The brand of conservatism practiced by Republican leaders is generally thought to be hard-edged. It offers a harsh critique of government, characterizing it as indulgent, wasteful, and to be largely dismantled. The assessment of any Democratic president is unremittingly dour. A conservative is tough on crime, or at least blue collar crime, advocating severe consequences for breaking the law.
Liberals by comparison are usually portrayed as softies--soft on Communism, soft on crime. Their hearts bleed, their positions shift. They are wracked by guilt, constantly coming up with new things to worry about--the plight of the poor, global warming, polar bears, spotted owls. They seem to be making excuses for people, often portraying them as victims of circumstance. That would be the stereotype.
A conservative argues instead that people are wholly responsible for their fates, that success or failure is a product not of circumstance or opportunity but of character, initiative and determination. Poverty implies laziness. Drug addiction is due to a lack of will power. It's easy to think, then, that a conservative point of view places high standards and high expectations on the self.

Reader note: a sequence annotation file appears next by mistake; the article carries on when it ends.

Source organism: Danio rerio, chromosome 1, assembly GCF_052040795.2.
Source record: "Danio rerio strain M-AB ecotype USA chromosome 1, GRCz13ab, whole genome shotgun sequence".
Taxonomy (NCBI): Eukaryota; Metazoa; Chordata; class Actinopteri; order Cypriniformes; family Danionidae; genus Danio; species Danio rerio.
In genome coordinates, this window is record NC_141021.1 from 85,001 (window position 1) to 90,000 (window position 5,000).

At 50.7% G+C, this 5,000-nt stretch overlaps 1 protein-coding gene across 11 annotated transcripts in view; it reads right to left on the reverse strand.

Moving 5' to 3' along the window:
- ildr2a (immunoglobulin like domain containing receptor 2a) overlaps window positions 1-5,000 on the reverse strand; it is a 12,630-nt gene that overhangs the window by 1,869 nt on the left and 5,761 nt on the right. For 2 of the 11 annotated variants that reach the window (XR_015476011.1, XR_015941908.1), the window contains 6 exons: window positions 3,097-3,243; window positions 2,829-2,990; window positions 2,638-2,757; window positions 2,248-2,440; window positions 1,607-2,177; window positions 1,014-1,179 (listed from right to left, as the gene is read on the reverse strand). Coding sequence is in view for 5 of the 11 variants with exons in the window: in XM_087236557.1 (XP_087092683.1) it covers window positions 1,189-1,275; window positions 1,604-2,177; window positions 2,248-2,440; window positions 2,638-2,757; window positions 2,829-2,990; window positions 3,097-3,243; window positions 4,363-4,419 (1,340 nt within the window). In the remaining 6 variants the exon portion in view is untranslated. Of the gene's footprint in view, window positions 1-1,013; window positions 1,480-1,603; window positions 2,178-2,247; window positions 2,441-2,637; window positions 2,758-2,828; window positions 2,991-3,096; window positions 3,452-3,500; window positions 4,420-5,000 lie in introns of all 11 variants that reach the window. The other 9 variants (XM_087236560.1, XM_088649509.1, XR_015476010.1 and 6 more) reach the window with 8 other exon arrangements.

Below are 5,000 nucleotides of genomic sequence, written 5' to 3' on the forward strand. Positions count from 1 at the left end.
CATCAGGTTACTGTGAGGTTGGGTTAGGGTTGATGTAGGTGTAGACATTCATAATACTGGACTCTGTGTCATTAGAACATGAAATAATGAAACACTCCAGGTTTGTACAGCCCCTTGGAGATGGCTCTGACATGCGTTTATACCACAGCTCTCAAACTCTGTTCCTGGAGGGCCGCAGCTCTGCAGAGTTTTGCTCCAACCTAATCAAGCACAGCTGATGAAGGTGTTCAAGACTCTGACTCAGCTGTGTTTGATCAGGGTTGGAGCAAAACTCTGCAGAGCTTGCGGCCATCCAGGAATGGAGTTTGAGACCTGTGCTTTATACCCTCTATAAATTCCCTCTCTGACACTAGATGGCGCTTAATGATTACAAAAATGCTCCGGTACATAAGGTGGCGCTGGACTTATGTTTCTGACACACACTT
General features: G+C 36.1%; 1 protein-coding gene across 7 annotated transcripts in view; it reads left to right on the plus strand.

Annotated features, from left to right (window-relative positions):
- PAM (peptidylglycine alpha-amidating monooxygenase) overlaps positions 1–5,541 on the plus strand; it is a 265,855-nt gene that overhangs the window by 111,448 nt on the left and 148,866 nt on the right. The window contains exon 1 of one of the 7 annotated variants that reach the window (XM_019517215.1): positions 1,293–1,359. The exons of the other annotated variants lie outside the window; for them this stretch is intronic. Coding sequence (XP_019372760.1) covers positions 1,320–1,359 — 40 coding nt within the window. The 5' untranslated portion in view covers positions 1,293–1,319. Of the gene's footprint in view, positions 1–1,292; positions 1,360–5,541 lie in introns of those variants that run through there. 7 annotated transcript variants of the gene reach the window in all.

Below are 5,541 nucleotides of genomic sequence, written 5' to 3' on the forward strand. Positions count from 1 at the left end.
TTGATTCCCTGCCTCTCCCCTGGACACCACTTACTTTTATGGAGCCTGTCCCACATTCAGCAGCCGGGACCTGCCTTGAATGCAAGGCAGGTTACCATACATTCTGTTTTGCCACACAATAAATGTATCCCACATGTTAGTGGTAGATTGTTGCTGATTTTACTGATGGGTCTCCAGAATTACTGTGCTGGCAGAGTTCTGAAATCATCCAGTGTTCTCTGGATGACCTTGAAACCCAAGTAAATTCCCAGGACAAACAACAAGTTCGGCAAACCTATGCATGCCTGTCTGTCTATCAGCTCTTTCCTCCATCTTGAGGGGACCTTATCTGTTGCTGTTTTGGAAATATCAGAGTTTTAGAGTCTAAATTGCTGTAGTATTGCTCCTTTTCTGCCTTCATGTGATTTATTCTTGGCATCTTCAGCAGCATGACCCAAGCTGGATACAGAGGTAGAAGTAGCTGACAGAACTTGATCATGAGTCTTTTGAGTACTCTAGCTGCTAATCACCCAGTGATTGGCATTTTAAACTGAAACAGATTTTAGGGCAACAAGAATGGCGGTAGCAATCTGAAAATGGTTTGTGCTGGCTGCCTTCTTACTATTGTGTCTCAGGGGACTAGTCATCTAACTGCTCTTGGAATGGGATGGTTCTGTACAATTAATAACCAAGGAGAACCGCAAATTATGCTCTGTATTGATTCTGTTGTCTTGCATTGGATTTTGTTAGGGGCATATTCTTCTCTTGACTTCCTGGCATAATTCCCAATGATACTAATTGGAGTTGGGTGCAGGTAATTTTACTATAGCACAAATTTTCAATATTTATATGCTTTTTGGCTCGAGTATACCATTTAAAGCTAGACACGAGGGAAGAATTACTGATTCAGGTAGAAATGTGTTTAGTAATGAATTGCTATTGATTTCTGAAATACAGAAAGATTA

And yet the core of hard-core conservatism is in fact very soft. Behind that facade of toughness is an ideology that largely lets people off the hook. The critique of government and the Democratic Party is so fervently pursued that no room remains for self-critique, for reflection. Conservatism is hard on others, soft on self. The legacy of the George W. Bush era--the Iraq War, expanded debt, the financial meltdown--begs for reflection and reappraisal, but prompted instead an even more extreme and defiant version of conservatism to emerge.
The soft core of conservatism allows the individual to take a pass on any number of issues. Climate change doesn't exist, and if it does, it's not our fault, and if it is our fault, we can't do anything about it. At every step in that logic, the individual and the nation are excused from taking action. The belief that government is destined to fail excuses a conservative from trying to make it work. Rather than taking on the tough issue of how to balance government revenue and expenses, a conservative maintains the illusion that tax cuts pay for themselves. The complex abstractions of statistics can be avoided by basing one's views on one's own limited experience. A conservative need not question beliefs, nor care about the poor, nor care about the impact of our lifestyles on future generations and the natural world that sustains us.
These are some serious perks. They excuse the individual from a responsibility to study, to understand, to reflect, to reappraise, to empathize, or to consider one's impact on others. And they go a long way in explaining the popularity of conservatism in its current manifestation. They indulge and satisfy like a chocolate whose hard shell obscures a soft, seductive center.